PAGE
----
In 1991, Magic publicly announced that he had tested positive for HIV and stated he would immediately retire. Johnson received praise for speaking out and educating people on the risks of unsafe sex. Despite retiring, Magic was still voted as a starter for the 1992 NBA All-Star Game in Orlando. Former teammates Byron Scott and A. C. Green believed he should play, while others, like Jazz big man Karl Malone, expressed discomfort at the potential risk if Johnson suffered an open wound. In the end, Magic did more than play, he won the All-Star Game MVP for the second and final time, with 25 points, 9 assists, and 5 boards—and the last-minute three-pointer that ignited a celebration from both teams who congratulated the Lakers legend.

Magic also was second in assists on the 1992 “Dream Team,” helping the US win gold at the Barcelona Summer Olympics. In 2011, while reflecting on his playing days, Magic said, “If I knew what I know now, I wouldn’t have retired,” adding that he did so because he “didn’t want to hurt the game.”

Magic has worn a variety of hats in his post-playing career, both inside the Lakers organization and out. Having served as head coach, team executive, and president of basketball operations for the Lakers, Magic also has an ownership stake in the WNBA’s LA Sparks and the MLB’s LA Dodgers. And the magic has not run out for Johnson, the Sparks won the 2016 WNBA Championship and in 2020 Magic added two more rings to his resume when the Dodgers and Lakers won back-to-back championships in a matter of months.

Stevie Wonder signed with Motown’s Tamla label at the age of 11 after being dubbed a child prodigy. Birthnamed Stevland Hardaway Judkins in 1950—”Little Stevie Wonder” was born six weeks early and went blind shortly after, due to the oxygen-heavy atmosphere in the incubator that resulted in a condition that stunts eye growth and detaches the retinas, known as retinopathy of prematurity.

Wonder started playing harmonica and piano at an early age and would become the youngest artist ever to top the Billboard Hot 100 Chart with the release of his 1963 single “Fingertips.” His critical success peaked during the 1970s when he became tied (with Frank Sinatra) as the record holder for most wins of the Grammy Album of the Year Award with three—and the only artist to ever win with three consecutive album releases. He has won a total of 22 Grammys, sold over 100 million records, and is a member of the Rhythm and Blues, Rock and Roll, and Songwriters Hall of Fame.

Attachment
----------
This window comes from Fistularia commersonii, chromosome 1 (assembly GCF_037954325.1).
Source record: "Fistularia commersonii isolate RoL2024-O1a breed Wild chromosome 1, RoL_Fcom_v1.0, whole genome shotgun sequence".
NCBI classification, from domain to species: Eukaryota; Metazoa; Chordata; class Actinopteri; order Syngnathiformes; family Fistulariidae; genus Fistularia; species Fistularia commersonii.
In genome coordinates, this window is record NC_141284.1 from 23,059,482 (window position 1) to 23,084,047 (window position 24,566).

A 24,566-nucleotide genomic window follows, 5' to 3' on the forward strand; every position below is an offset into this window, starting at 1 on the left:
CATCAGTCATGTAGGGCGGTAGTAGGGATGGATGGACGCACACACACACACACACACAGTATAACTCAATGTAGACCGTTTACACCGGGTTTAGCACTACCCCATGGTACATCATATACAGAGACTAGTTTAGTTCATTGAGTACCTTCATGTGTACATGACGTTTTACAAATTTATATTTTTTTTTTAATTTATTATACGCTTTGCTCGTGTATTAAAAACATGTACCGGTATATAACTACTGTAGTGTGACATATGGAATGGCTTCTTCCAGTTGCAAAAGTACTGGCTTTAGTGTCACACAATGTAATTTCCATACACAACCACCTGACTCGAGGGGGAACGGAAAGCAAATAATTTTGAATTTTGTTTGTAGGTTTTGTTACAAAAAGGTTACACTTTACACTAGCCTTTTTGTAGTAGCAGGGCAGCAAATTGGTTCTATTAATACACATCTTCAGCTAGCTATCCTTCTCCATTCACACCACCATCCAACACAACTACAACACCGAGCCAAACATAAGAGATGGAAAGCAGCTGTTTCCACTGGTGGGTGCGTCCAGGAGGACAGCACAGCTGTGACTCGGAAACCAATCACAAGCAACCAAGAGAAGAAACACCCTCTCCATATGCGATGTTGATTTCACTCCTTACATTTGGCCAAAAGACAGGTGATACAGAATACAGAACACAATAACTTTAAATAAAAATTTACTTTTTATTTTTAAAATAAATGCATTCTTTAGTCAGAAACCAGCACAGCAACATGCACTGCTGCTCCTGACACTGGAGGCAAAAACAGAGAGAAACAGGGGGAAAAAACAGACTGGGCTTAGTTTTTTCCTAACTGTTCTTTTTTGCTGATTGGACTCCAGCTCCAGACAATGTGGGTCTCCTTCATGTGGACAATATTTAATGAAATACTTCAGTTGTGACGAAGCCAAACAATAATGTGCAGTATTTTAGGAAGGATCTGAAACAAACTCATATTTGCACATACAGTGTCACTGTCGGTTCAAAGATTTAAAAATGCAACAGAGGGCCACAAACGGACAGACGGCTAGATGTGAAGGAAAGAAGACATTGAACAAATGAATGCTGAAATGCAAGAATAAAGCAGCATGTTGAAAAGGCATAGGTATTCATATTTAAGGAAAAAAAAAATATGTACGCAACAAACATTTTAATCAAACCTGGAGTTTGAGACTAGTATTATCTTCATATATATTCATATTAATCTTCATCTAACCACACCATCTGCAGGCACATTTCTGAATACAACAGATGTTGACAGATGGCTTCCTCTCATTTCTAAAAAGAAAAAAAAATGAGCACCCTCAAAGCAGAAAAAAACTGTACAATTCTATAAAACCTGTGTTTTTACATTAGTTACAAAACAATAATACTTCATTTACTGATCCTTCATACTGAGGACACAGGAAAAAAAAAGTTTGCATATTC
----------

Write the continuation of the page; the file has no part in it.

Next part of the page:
In 2014, he was honored with the 2014 Presidential Medal of Freedom. He is credited as a driving force in reshaping the conventions of R&B and helping steer the genre into its album era by creating socially conscious, cohesive concepts for his LPs. Wonder is widely regarded as a “genius” and is the mind behind countless hits such as “I Wish,” “Superstitious,” “Sir Duke,” “You Are the Sunshine of My Life,” “Higher Ground”, “Uptight (Everything’s Alright),” and “Isn’t She Lovely?” The last one was written for his newborn daughter Aisha.

In conveying Stevie’s impact, I believe Elton John said it best: “When people in decades and centuries come to talk about the history of music, they will talk about Louis Armstrong, Duke Ellington, Ray Charles, and Stevie Wonder—he evolved into an amazing songwriter and a genuine musical force of nature. He’s so multi-talented that it’s hard to pinpoint exactly what it is that makes him one of the greatest ever. But first, there’s that voice. Along with Ray Charles, he’s the greatest R&B singer who ever lived.”

These two are all-time greats who both dedicated their entire lives to their craft, from a very early age,  and achieved success on every level that continues to this day. Magic Johnson brought a fast-paced style of basketball to LA dubbed “Showtime” with a flurry of no-look passes, full-court alley-oops, high-flying finishes, and non-stop flash. When paired with vibrant instrumentations, feel-good tones, and upbeat grooves courtesy of Little Stevie, this highlight tape is a joy to experience and I hope you’re left with more Magic in your mind and Wonder in your heart than ever before.

‘Til next time, have a great weekend and, as always, stay Strong!